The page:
After a jury trial, appellant was found guilty of armed robbery. He filed a motion for new trial, raising the issue of the effectiveness of his trial counsel. After conducting a hearing, the trial court denied the motion for new trial and appellant appeals from the judgment of conviction and sentence entered by the trial court on the jury's guilty verdict. His sole enumeration is that he was not afforded effective assistance of trial counsel.
1. " 'In order to prevail on an ineffectiveness claim, a convicted defendant must show (1) "that counsel's performance was deficient," i.e., that counsel's performance was not reasonable under all the circumstances, and (2) that this "deficient performance prejudiced the defense," i.e., that "there is a reasonable probability that, but for counsel's unprofessional errors, the result of the proceeding would have been different." [Cit.] "A reasonable probability is a probability sufficient to undermine confidence in the outcome." [Cit.] The complaining defendant must make both showings. His failure "to establish either the performance or the prejudice component results in denial of his Sixth Amendment claim." [Cit.] A reviewing court need not "address both components if the defendant makes an insufficient showing on one," [cit.], nor must the components be addressed in any particular order. [Cit.]' [Cit.]" Richardson v. State, 189 Ga. App. 113
, 114 (375 SE2d 59
Appellant first contends that the failure to call two additional defense witnesses is indicative of his trial counsel's deficient performance. " 'The defendant must overcome the strong presumption that counsel's conduct falls within the broad range of reasonable professional conduct.' [Cit.] The determination as to which defense witnesses will be called is a matter of trial strategy and tactics. '[Although appellant did] subpoena his trial counsel to appear at the hearing on his motion for new trial[,] . . . appellant made no affirmative showing that the purported deficiencies in his trial counsel's representation were indicative of ineffectiveness and were not examples of a conscious and deliberate trial strategy.' [Cit.]" Harris v. State, 198 Ga. App. 503 (1) (402 SE2d 62) (1991)
, rev'd on other grounds, 261 Ga. 386 (405 SE2d 482) (1991)
. Indeed, appellant's trial counsel was never even asked whether she had any reason for not calling the additional witnesses. Thus, there was no showing that the performance of appellant's trial counsel was deficient.
Moreover, the failure of trial counsel to employ evidence cannot be deemed to be "prejudicial" in the absence of a showing that such evidence would have been relevant and favorable to the defendant. McCarthy v. State, 196 Ga. App. 839
, 842 (4) (397 SE2d 178
) (1990). Because appellant failed, at the hearing on his motion for new trial, to make any proffer of the uncalled witnesses' testimony, it is "impossible for appellant to show there is a reasonable probability the results of the proceedings would have been different. [Cit.] . . . [I]t cannot possibly be said . . . that . . . the [additional witnesses] would have . . . testified favorably to appellant. . . ." Stamey v. State, 194 Ga. App. 305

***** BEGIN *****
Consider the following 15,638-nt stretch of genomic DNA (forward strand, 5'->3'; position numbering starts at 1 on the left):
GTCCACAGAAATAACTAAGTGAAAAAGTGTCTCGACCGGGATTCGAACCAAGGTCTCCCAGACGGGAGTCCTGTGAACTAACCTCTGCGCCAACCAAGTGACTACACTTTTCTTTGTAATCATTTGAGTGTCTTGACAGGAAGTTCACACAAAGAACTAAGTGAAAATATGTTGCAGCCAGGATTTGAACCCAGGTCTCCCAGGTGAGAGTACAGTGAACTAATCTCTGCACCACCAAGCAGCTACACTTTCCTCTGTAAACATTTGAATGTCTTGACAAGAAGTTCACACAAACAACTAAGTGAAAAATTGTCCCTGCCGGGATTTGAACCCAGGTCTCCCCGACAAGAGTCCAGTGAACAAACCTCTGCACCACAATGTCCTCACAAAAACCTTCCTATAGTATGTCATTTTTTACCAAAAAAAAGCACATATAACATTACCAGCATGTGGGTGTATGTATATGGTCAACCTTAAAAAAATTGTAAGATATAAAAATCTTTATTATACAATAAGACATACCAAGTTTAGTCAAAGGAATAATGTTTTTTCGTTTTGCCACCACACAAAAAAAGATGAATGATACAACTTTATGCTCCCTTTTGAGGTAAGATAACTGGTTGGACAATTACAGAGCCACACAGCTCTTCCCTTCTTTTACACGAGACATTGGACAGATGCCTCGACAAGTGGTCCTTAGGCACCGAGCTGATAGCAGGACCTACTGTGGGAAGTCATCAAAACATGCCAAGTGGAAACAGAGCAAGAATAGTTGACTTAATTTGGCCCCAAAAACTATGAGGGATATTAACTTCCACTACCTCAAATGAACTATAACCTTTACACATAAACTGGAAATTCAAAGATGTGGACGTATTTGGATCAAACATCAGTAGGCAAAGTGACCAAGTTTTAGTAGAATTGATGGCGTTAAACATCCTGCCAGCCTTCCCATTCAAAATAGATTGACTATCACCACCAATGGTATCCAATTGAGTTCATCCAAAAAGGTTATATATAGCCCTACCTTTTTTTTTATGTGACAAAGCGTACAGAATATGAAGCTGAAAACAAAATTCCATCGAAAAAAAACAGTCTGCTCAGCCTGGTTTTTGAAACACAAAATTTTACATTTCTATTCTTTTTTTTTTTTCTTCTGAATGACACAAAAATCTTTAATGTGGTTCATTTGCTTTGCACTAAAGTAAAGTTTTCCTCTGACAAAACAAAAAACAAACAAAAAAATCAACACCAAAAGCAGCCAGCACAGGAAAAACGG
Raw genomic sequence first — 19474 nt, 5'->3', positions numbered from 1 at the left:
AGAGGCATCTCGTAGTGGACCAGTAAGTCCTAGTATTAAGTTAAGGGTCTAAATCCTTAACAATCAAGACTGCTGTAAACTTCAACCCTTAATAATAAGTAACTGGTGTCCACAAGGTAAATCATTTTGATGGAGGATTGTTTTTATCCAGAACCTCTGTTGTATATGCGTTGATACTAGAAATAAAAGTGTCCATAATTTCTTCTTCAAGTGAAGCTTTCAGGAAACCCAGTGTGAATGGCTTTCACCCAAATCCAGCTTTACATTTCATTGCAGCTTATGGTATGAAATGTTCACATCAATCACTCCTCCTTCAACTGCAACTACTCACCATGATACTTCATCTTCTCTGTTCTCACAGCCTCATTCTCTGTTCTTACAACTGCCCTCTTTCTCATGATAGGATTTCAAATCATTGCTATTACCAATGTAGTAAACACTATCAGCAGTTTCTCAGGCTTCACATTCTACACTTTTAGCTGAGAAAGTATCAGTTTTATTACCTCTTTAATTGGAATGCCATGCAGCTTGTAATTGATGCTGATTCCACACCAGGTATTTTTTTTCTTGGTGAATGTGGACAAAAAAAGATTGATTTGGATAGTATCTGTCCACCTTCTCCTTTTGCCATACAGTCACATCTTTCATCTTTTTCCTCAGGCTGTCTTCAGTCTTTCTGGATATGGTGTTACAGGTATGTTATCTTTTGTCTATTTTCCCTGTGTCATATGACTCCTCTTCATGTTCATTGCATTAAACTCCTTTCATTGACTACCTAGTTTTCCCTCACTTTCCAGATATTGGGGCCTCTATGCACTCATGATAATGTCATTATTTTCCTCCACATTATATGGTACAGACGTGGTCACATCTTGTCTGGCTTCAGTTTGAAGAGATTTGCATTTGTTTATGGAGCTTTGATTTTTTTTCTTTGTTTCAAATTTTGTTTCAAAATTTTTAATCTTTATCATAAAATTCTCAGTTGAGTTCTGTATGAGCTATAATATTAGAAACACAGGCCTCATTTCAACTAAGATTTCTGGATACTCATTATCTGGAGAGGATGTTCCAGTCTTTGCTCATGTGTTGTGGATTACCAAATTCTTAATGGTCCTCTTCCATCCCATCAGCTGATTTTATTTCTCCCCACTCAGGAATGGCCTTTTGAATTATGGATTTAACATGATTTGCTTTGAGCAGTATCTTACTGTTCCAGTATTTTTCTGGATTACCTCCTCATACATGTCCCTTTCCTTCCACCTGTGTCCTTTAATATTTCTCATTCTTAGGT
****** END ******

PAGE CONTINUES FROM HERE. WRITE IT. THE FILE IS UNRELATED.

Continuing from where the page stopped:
, 306-307 (lb, c) (390 SE2d 409
) (1990). Compare Richardson v. State, supra.
Finally, even accepting the truth of appellant's unsubstantiated assertions that each of the uncalled witnesses could have authenticated an item of evidence, such testimony would have been merely cumulative. One of those two items of evidence, a photograph, was otherwise authenticated. The other item of evidence, a motel receipt was of only minimal if any relevance to appellant's alibi defense in that it would not preclude appellant's participation in the crime and the alibi defense was otherwise fully presented through another witness.
2. Although appellant's trial counsel filed several pre-trial motions, a motion to suppress the clothing and the gun found in appellant's automobile at the time of his arrest was not one of them. The failure to have filed such a motion is urged as demonstrating that appellant's Sixth Amendment rights were violated.
The question of whether the admission of reliable-but-illegally seized evidence can ever satisfy the "prejudice" component of the requisite test for ineffectiveness claims appears to be unresolved. See Kimmelman v. Morrison, 477 U. S. 365, 391 (106 SC 2574, 91 LE2d 305) (1986) (Powell, J., concurring). However, it is clearly settled that the mere "failure to file a suppression motion does not constitute per se ineffective assistance of counsel. . . ." Kimmelman v. Morrison, supra at 384.
The record in the instant case clearly shows that if the items seized from appellant's automobile had "been suppressed, the State under the evidence in this case would still have proven each and every essential allegation of the crime alleged. Furthermore, under the evidence of this case, the search of appellant's [automobile] was a lawful . . . search and a motion to suppress would not lie. [Cit.]" Solomon v. State, 247 Ga. 27
, 30 (1) (277 SE2d 1
) (1981). Under the undisputed evidence of record, the inculpatory clothing was found in plain view in appellant's automobile. See Wiltshire v. State, 191 Ga. App. 426
, 427 (1) (382 SE2d 166
) (1989). The discovery of these clothes and the fact that appellant and his automobile matched the previously-obtained description of the robber and the getaway vehicle provided probable cause for his arrest as well as the subsequent search. See Cobb v. State, 244 Ga. 344
, 348 (4) (260 SE2d 60
) (1979). It follows that the ensuing seizure of the gun was the product of a valid search.
3. Appellant's motion for new trial on the ground of ineffective assistance of counsel was correctly denied by the trial court.
Greenberg, Assistant District Attorneys, for appellee.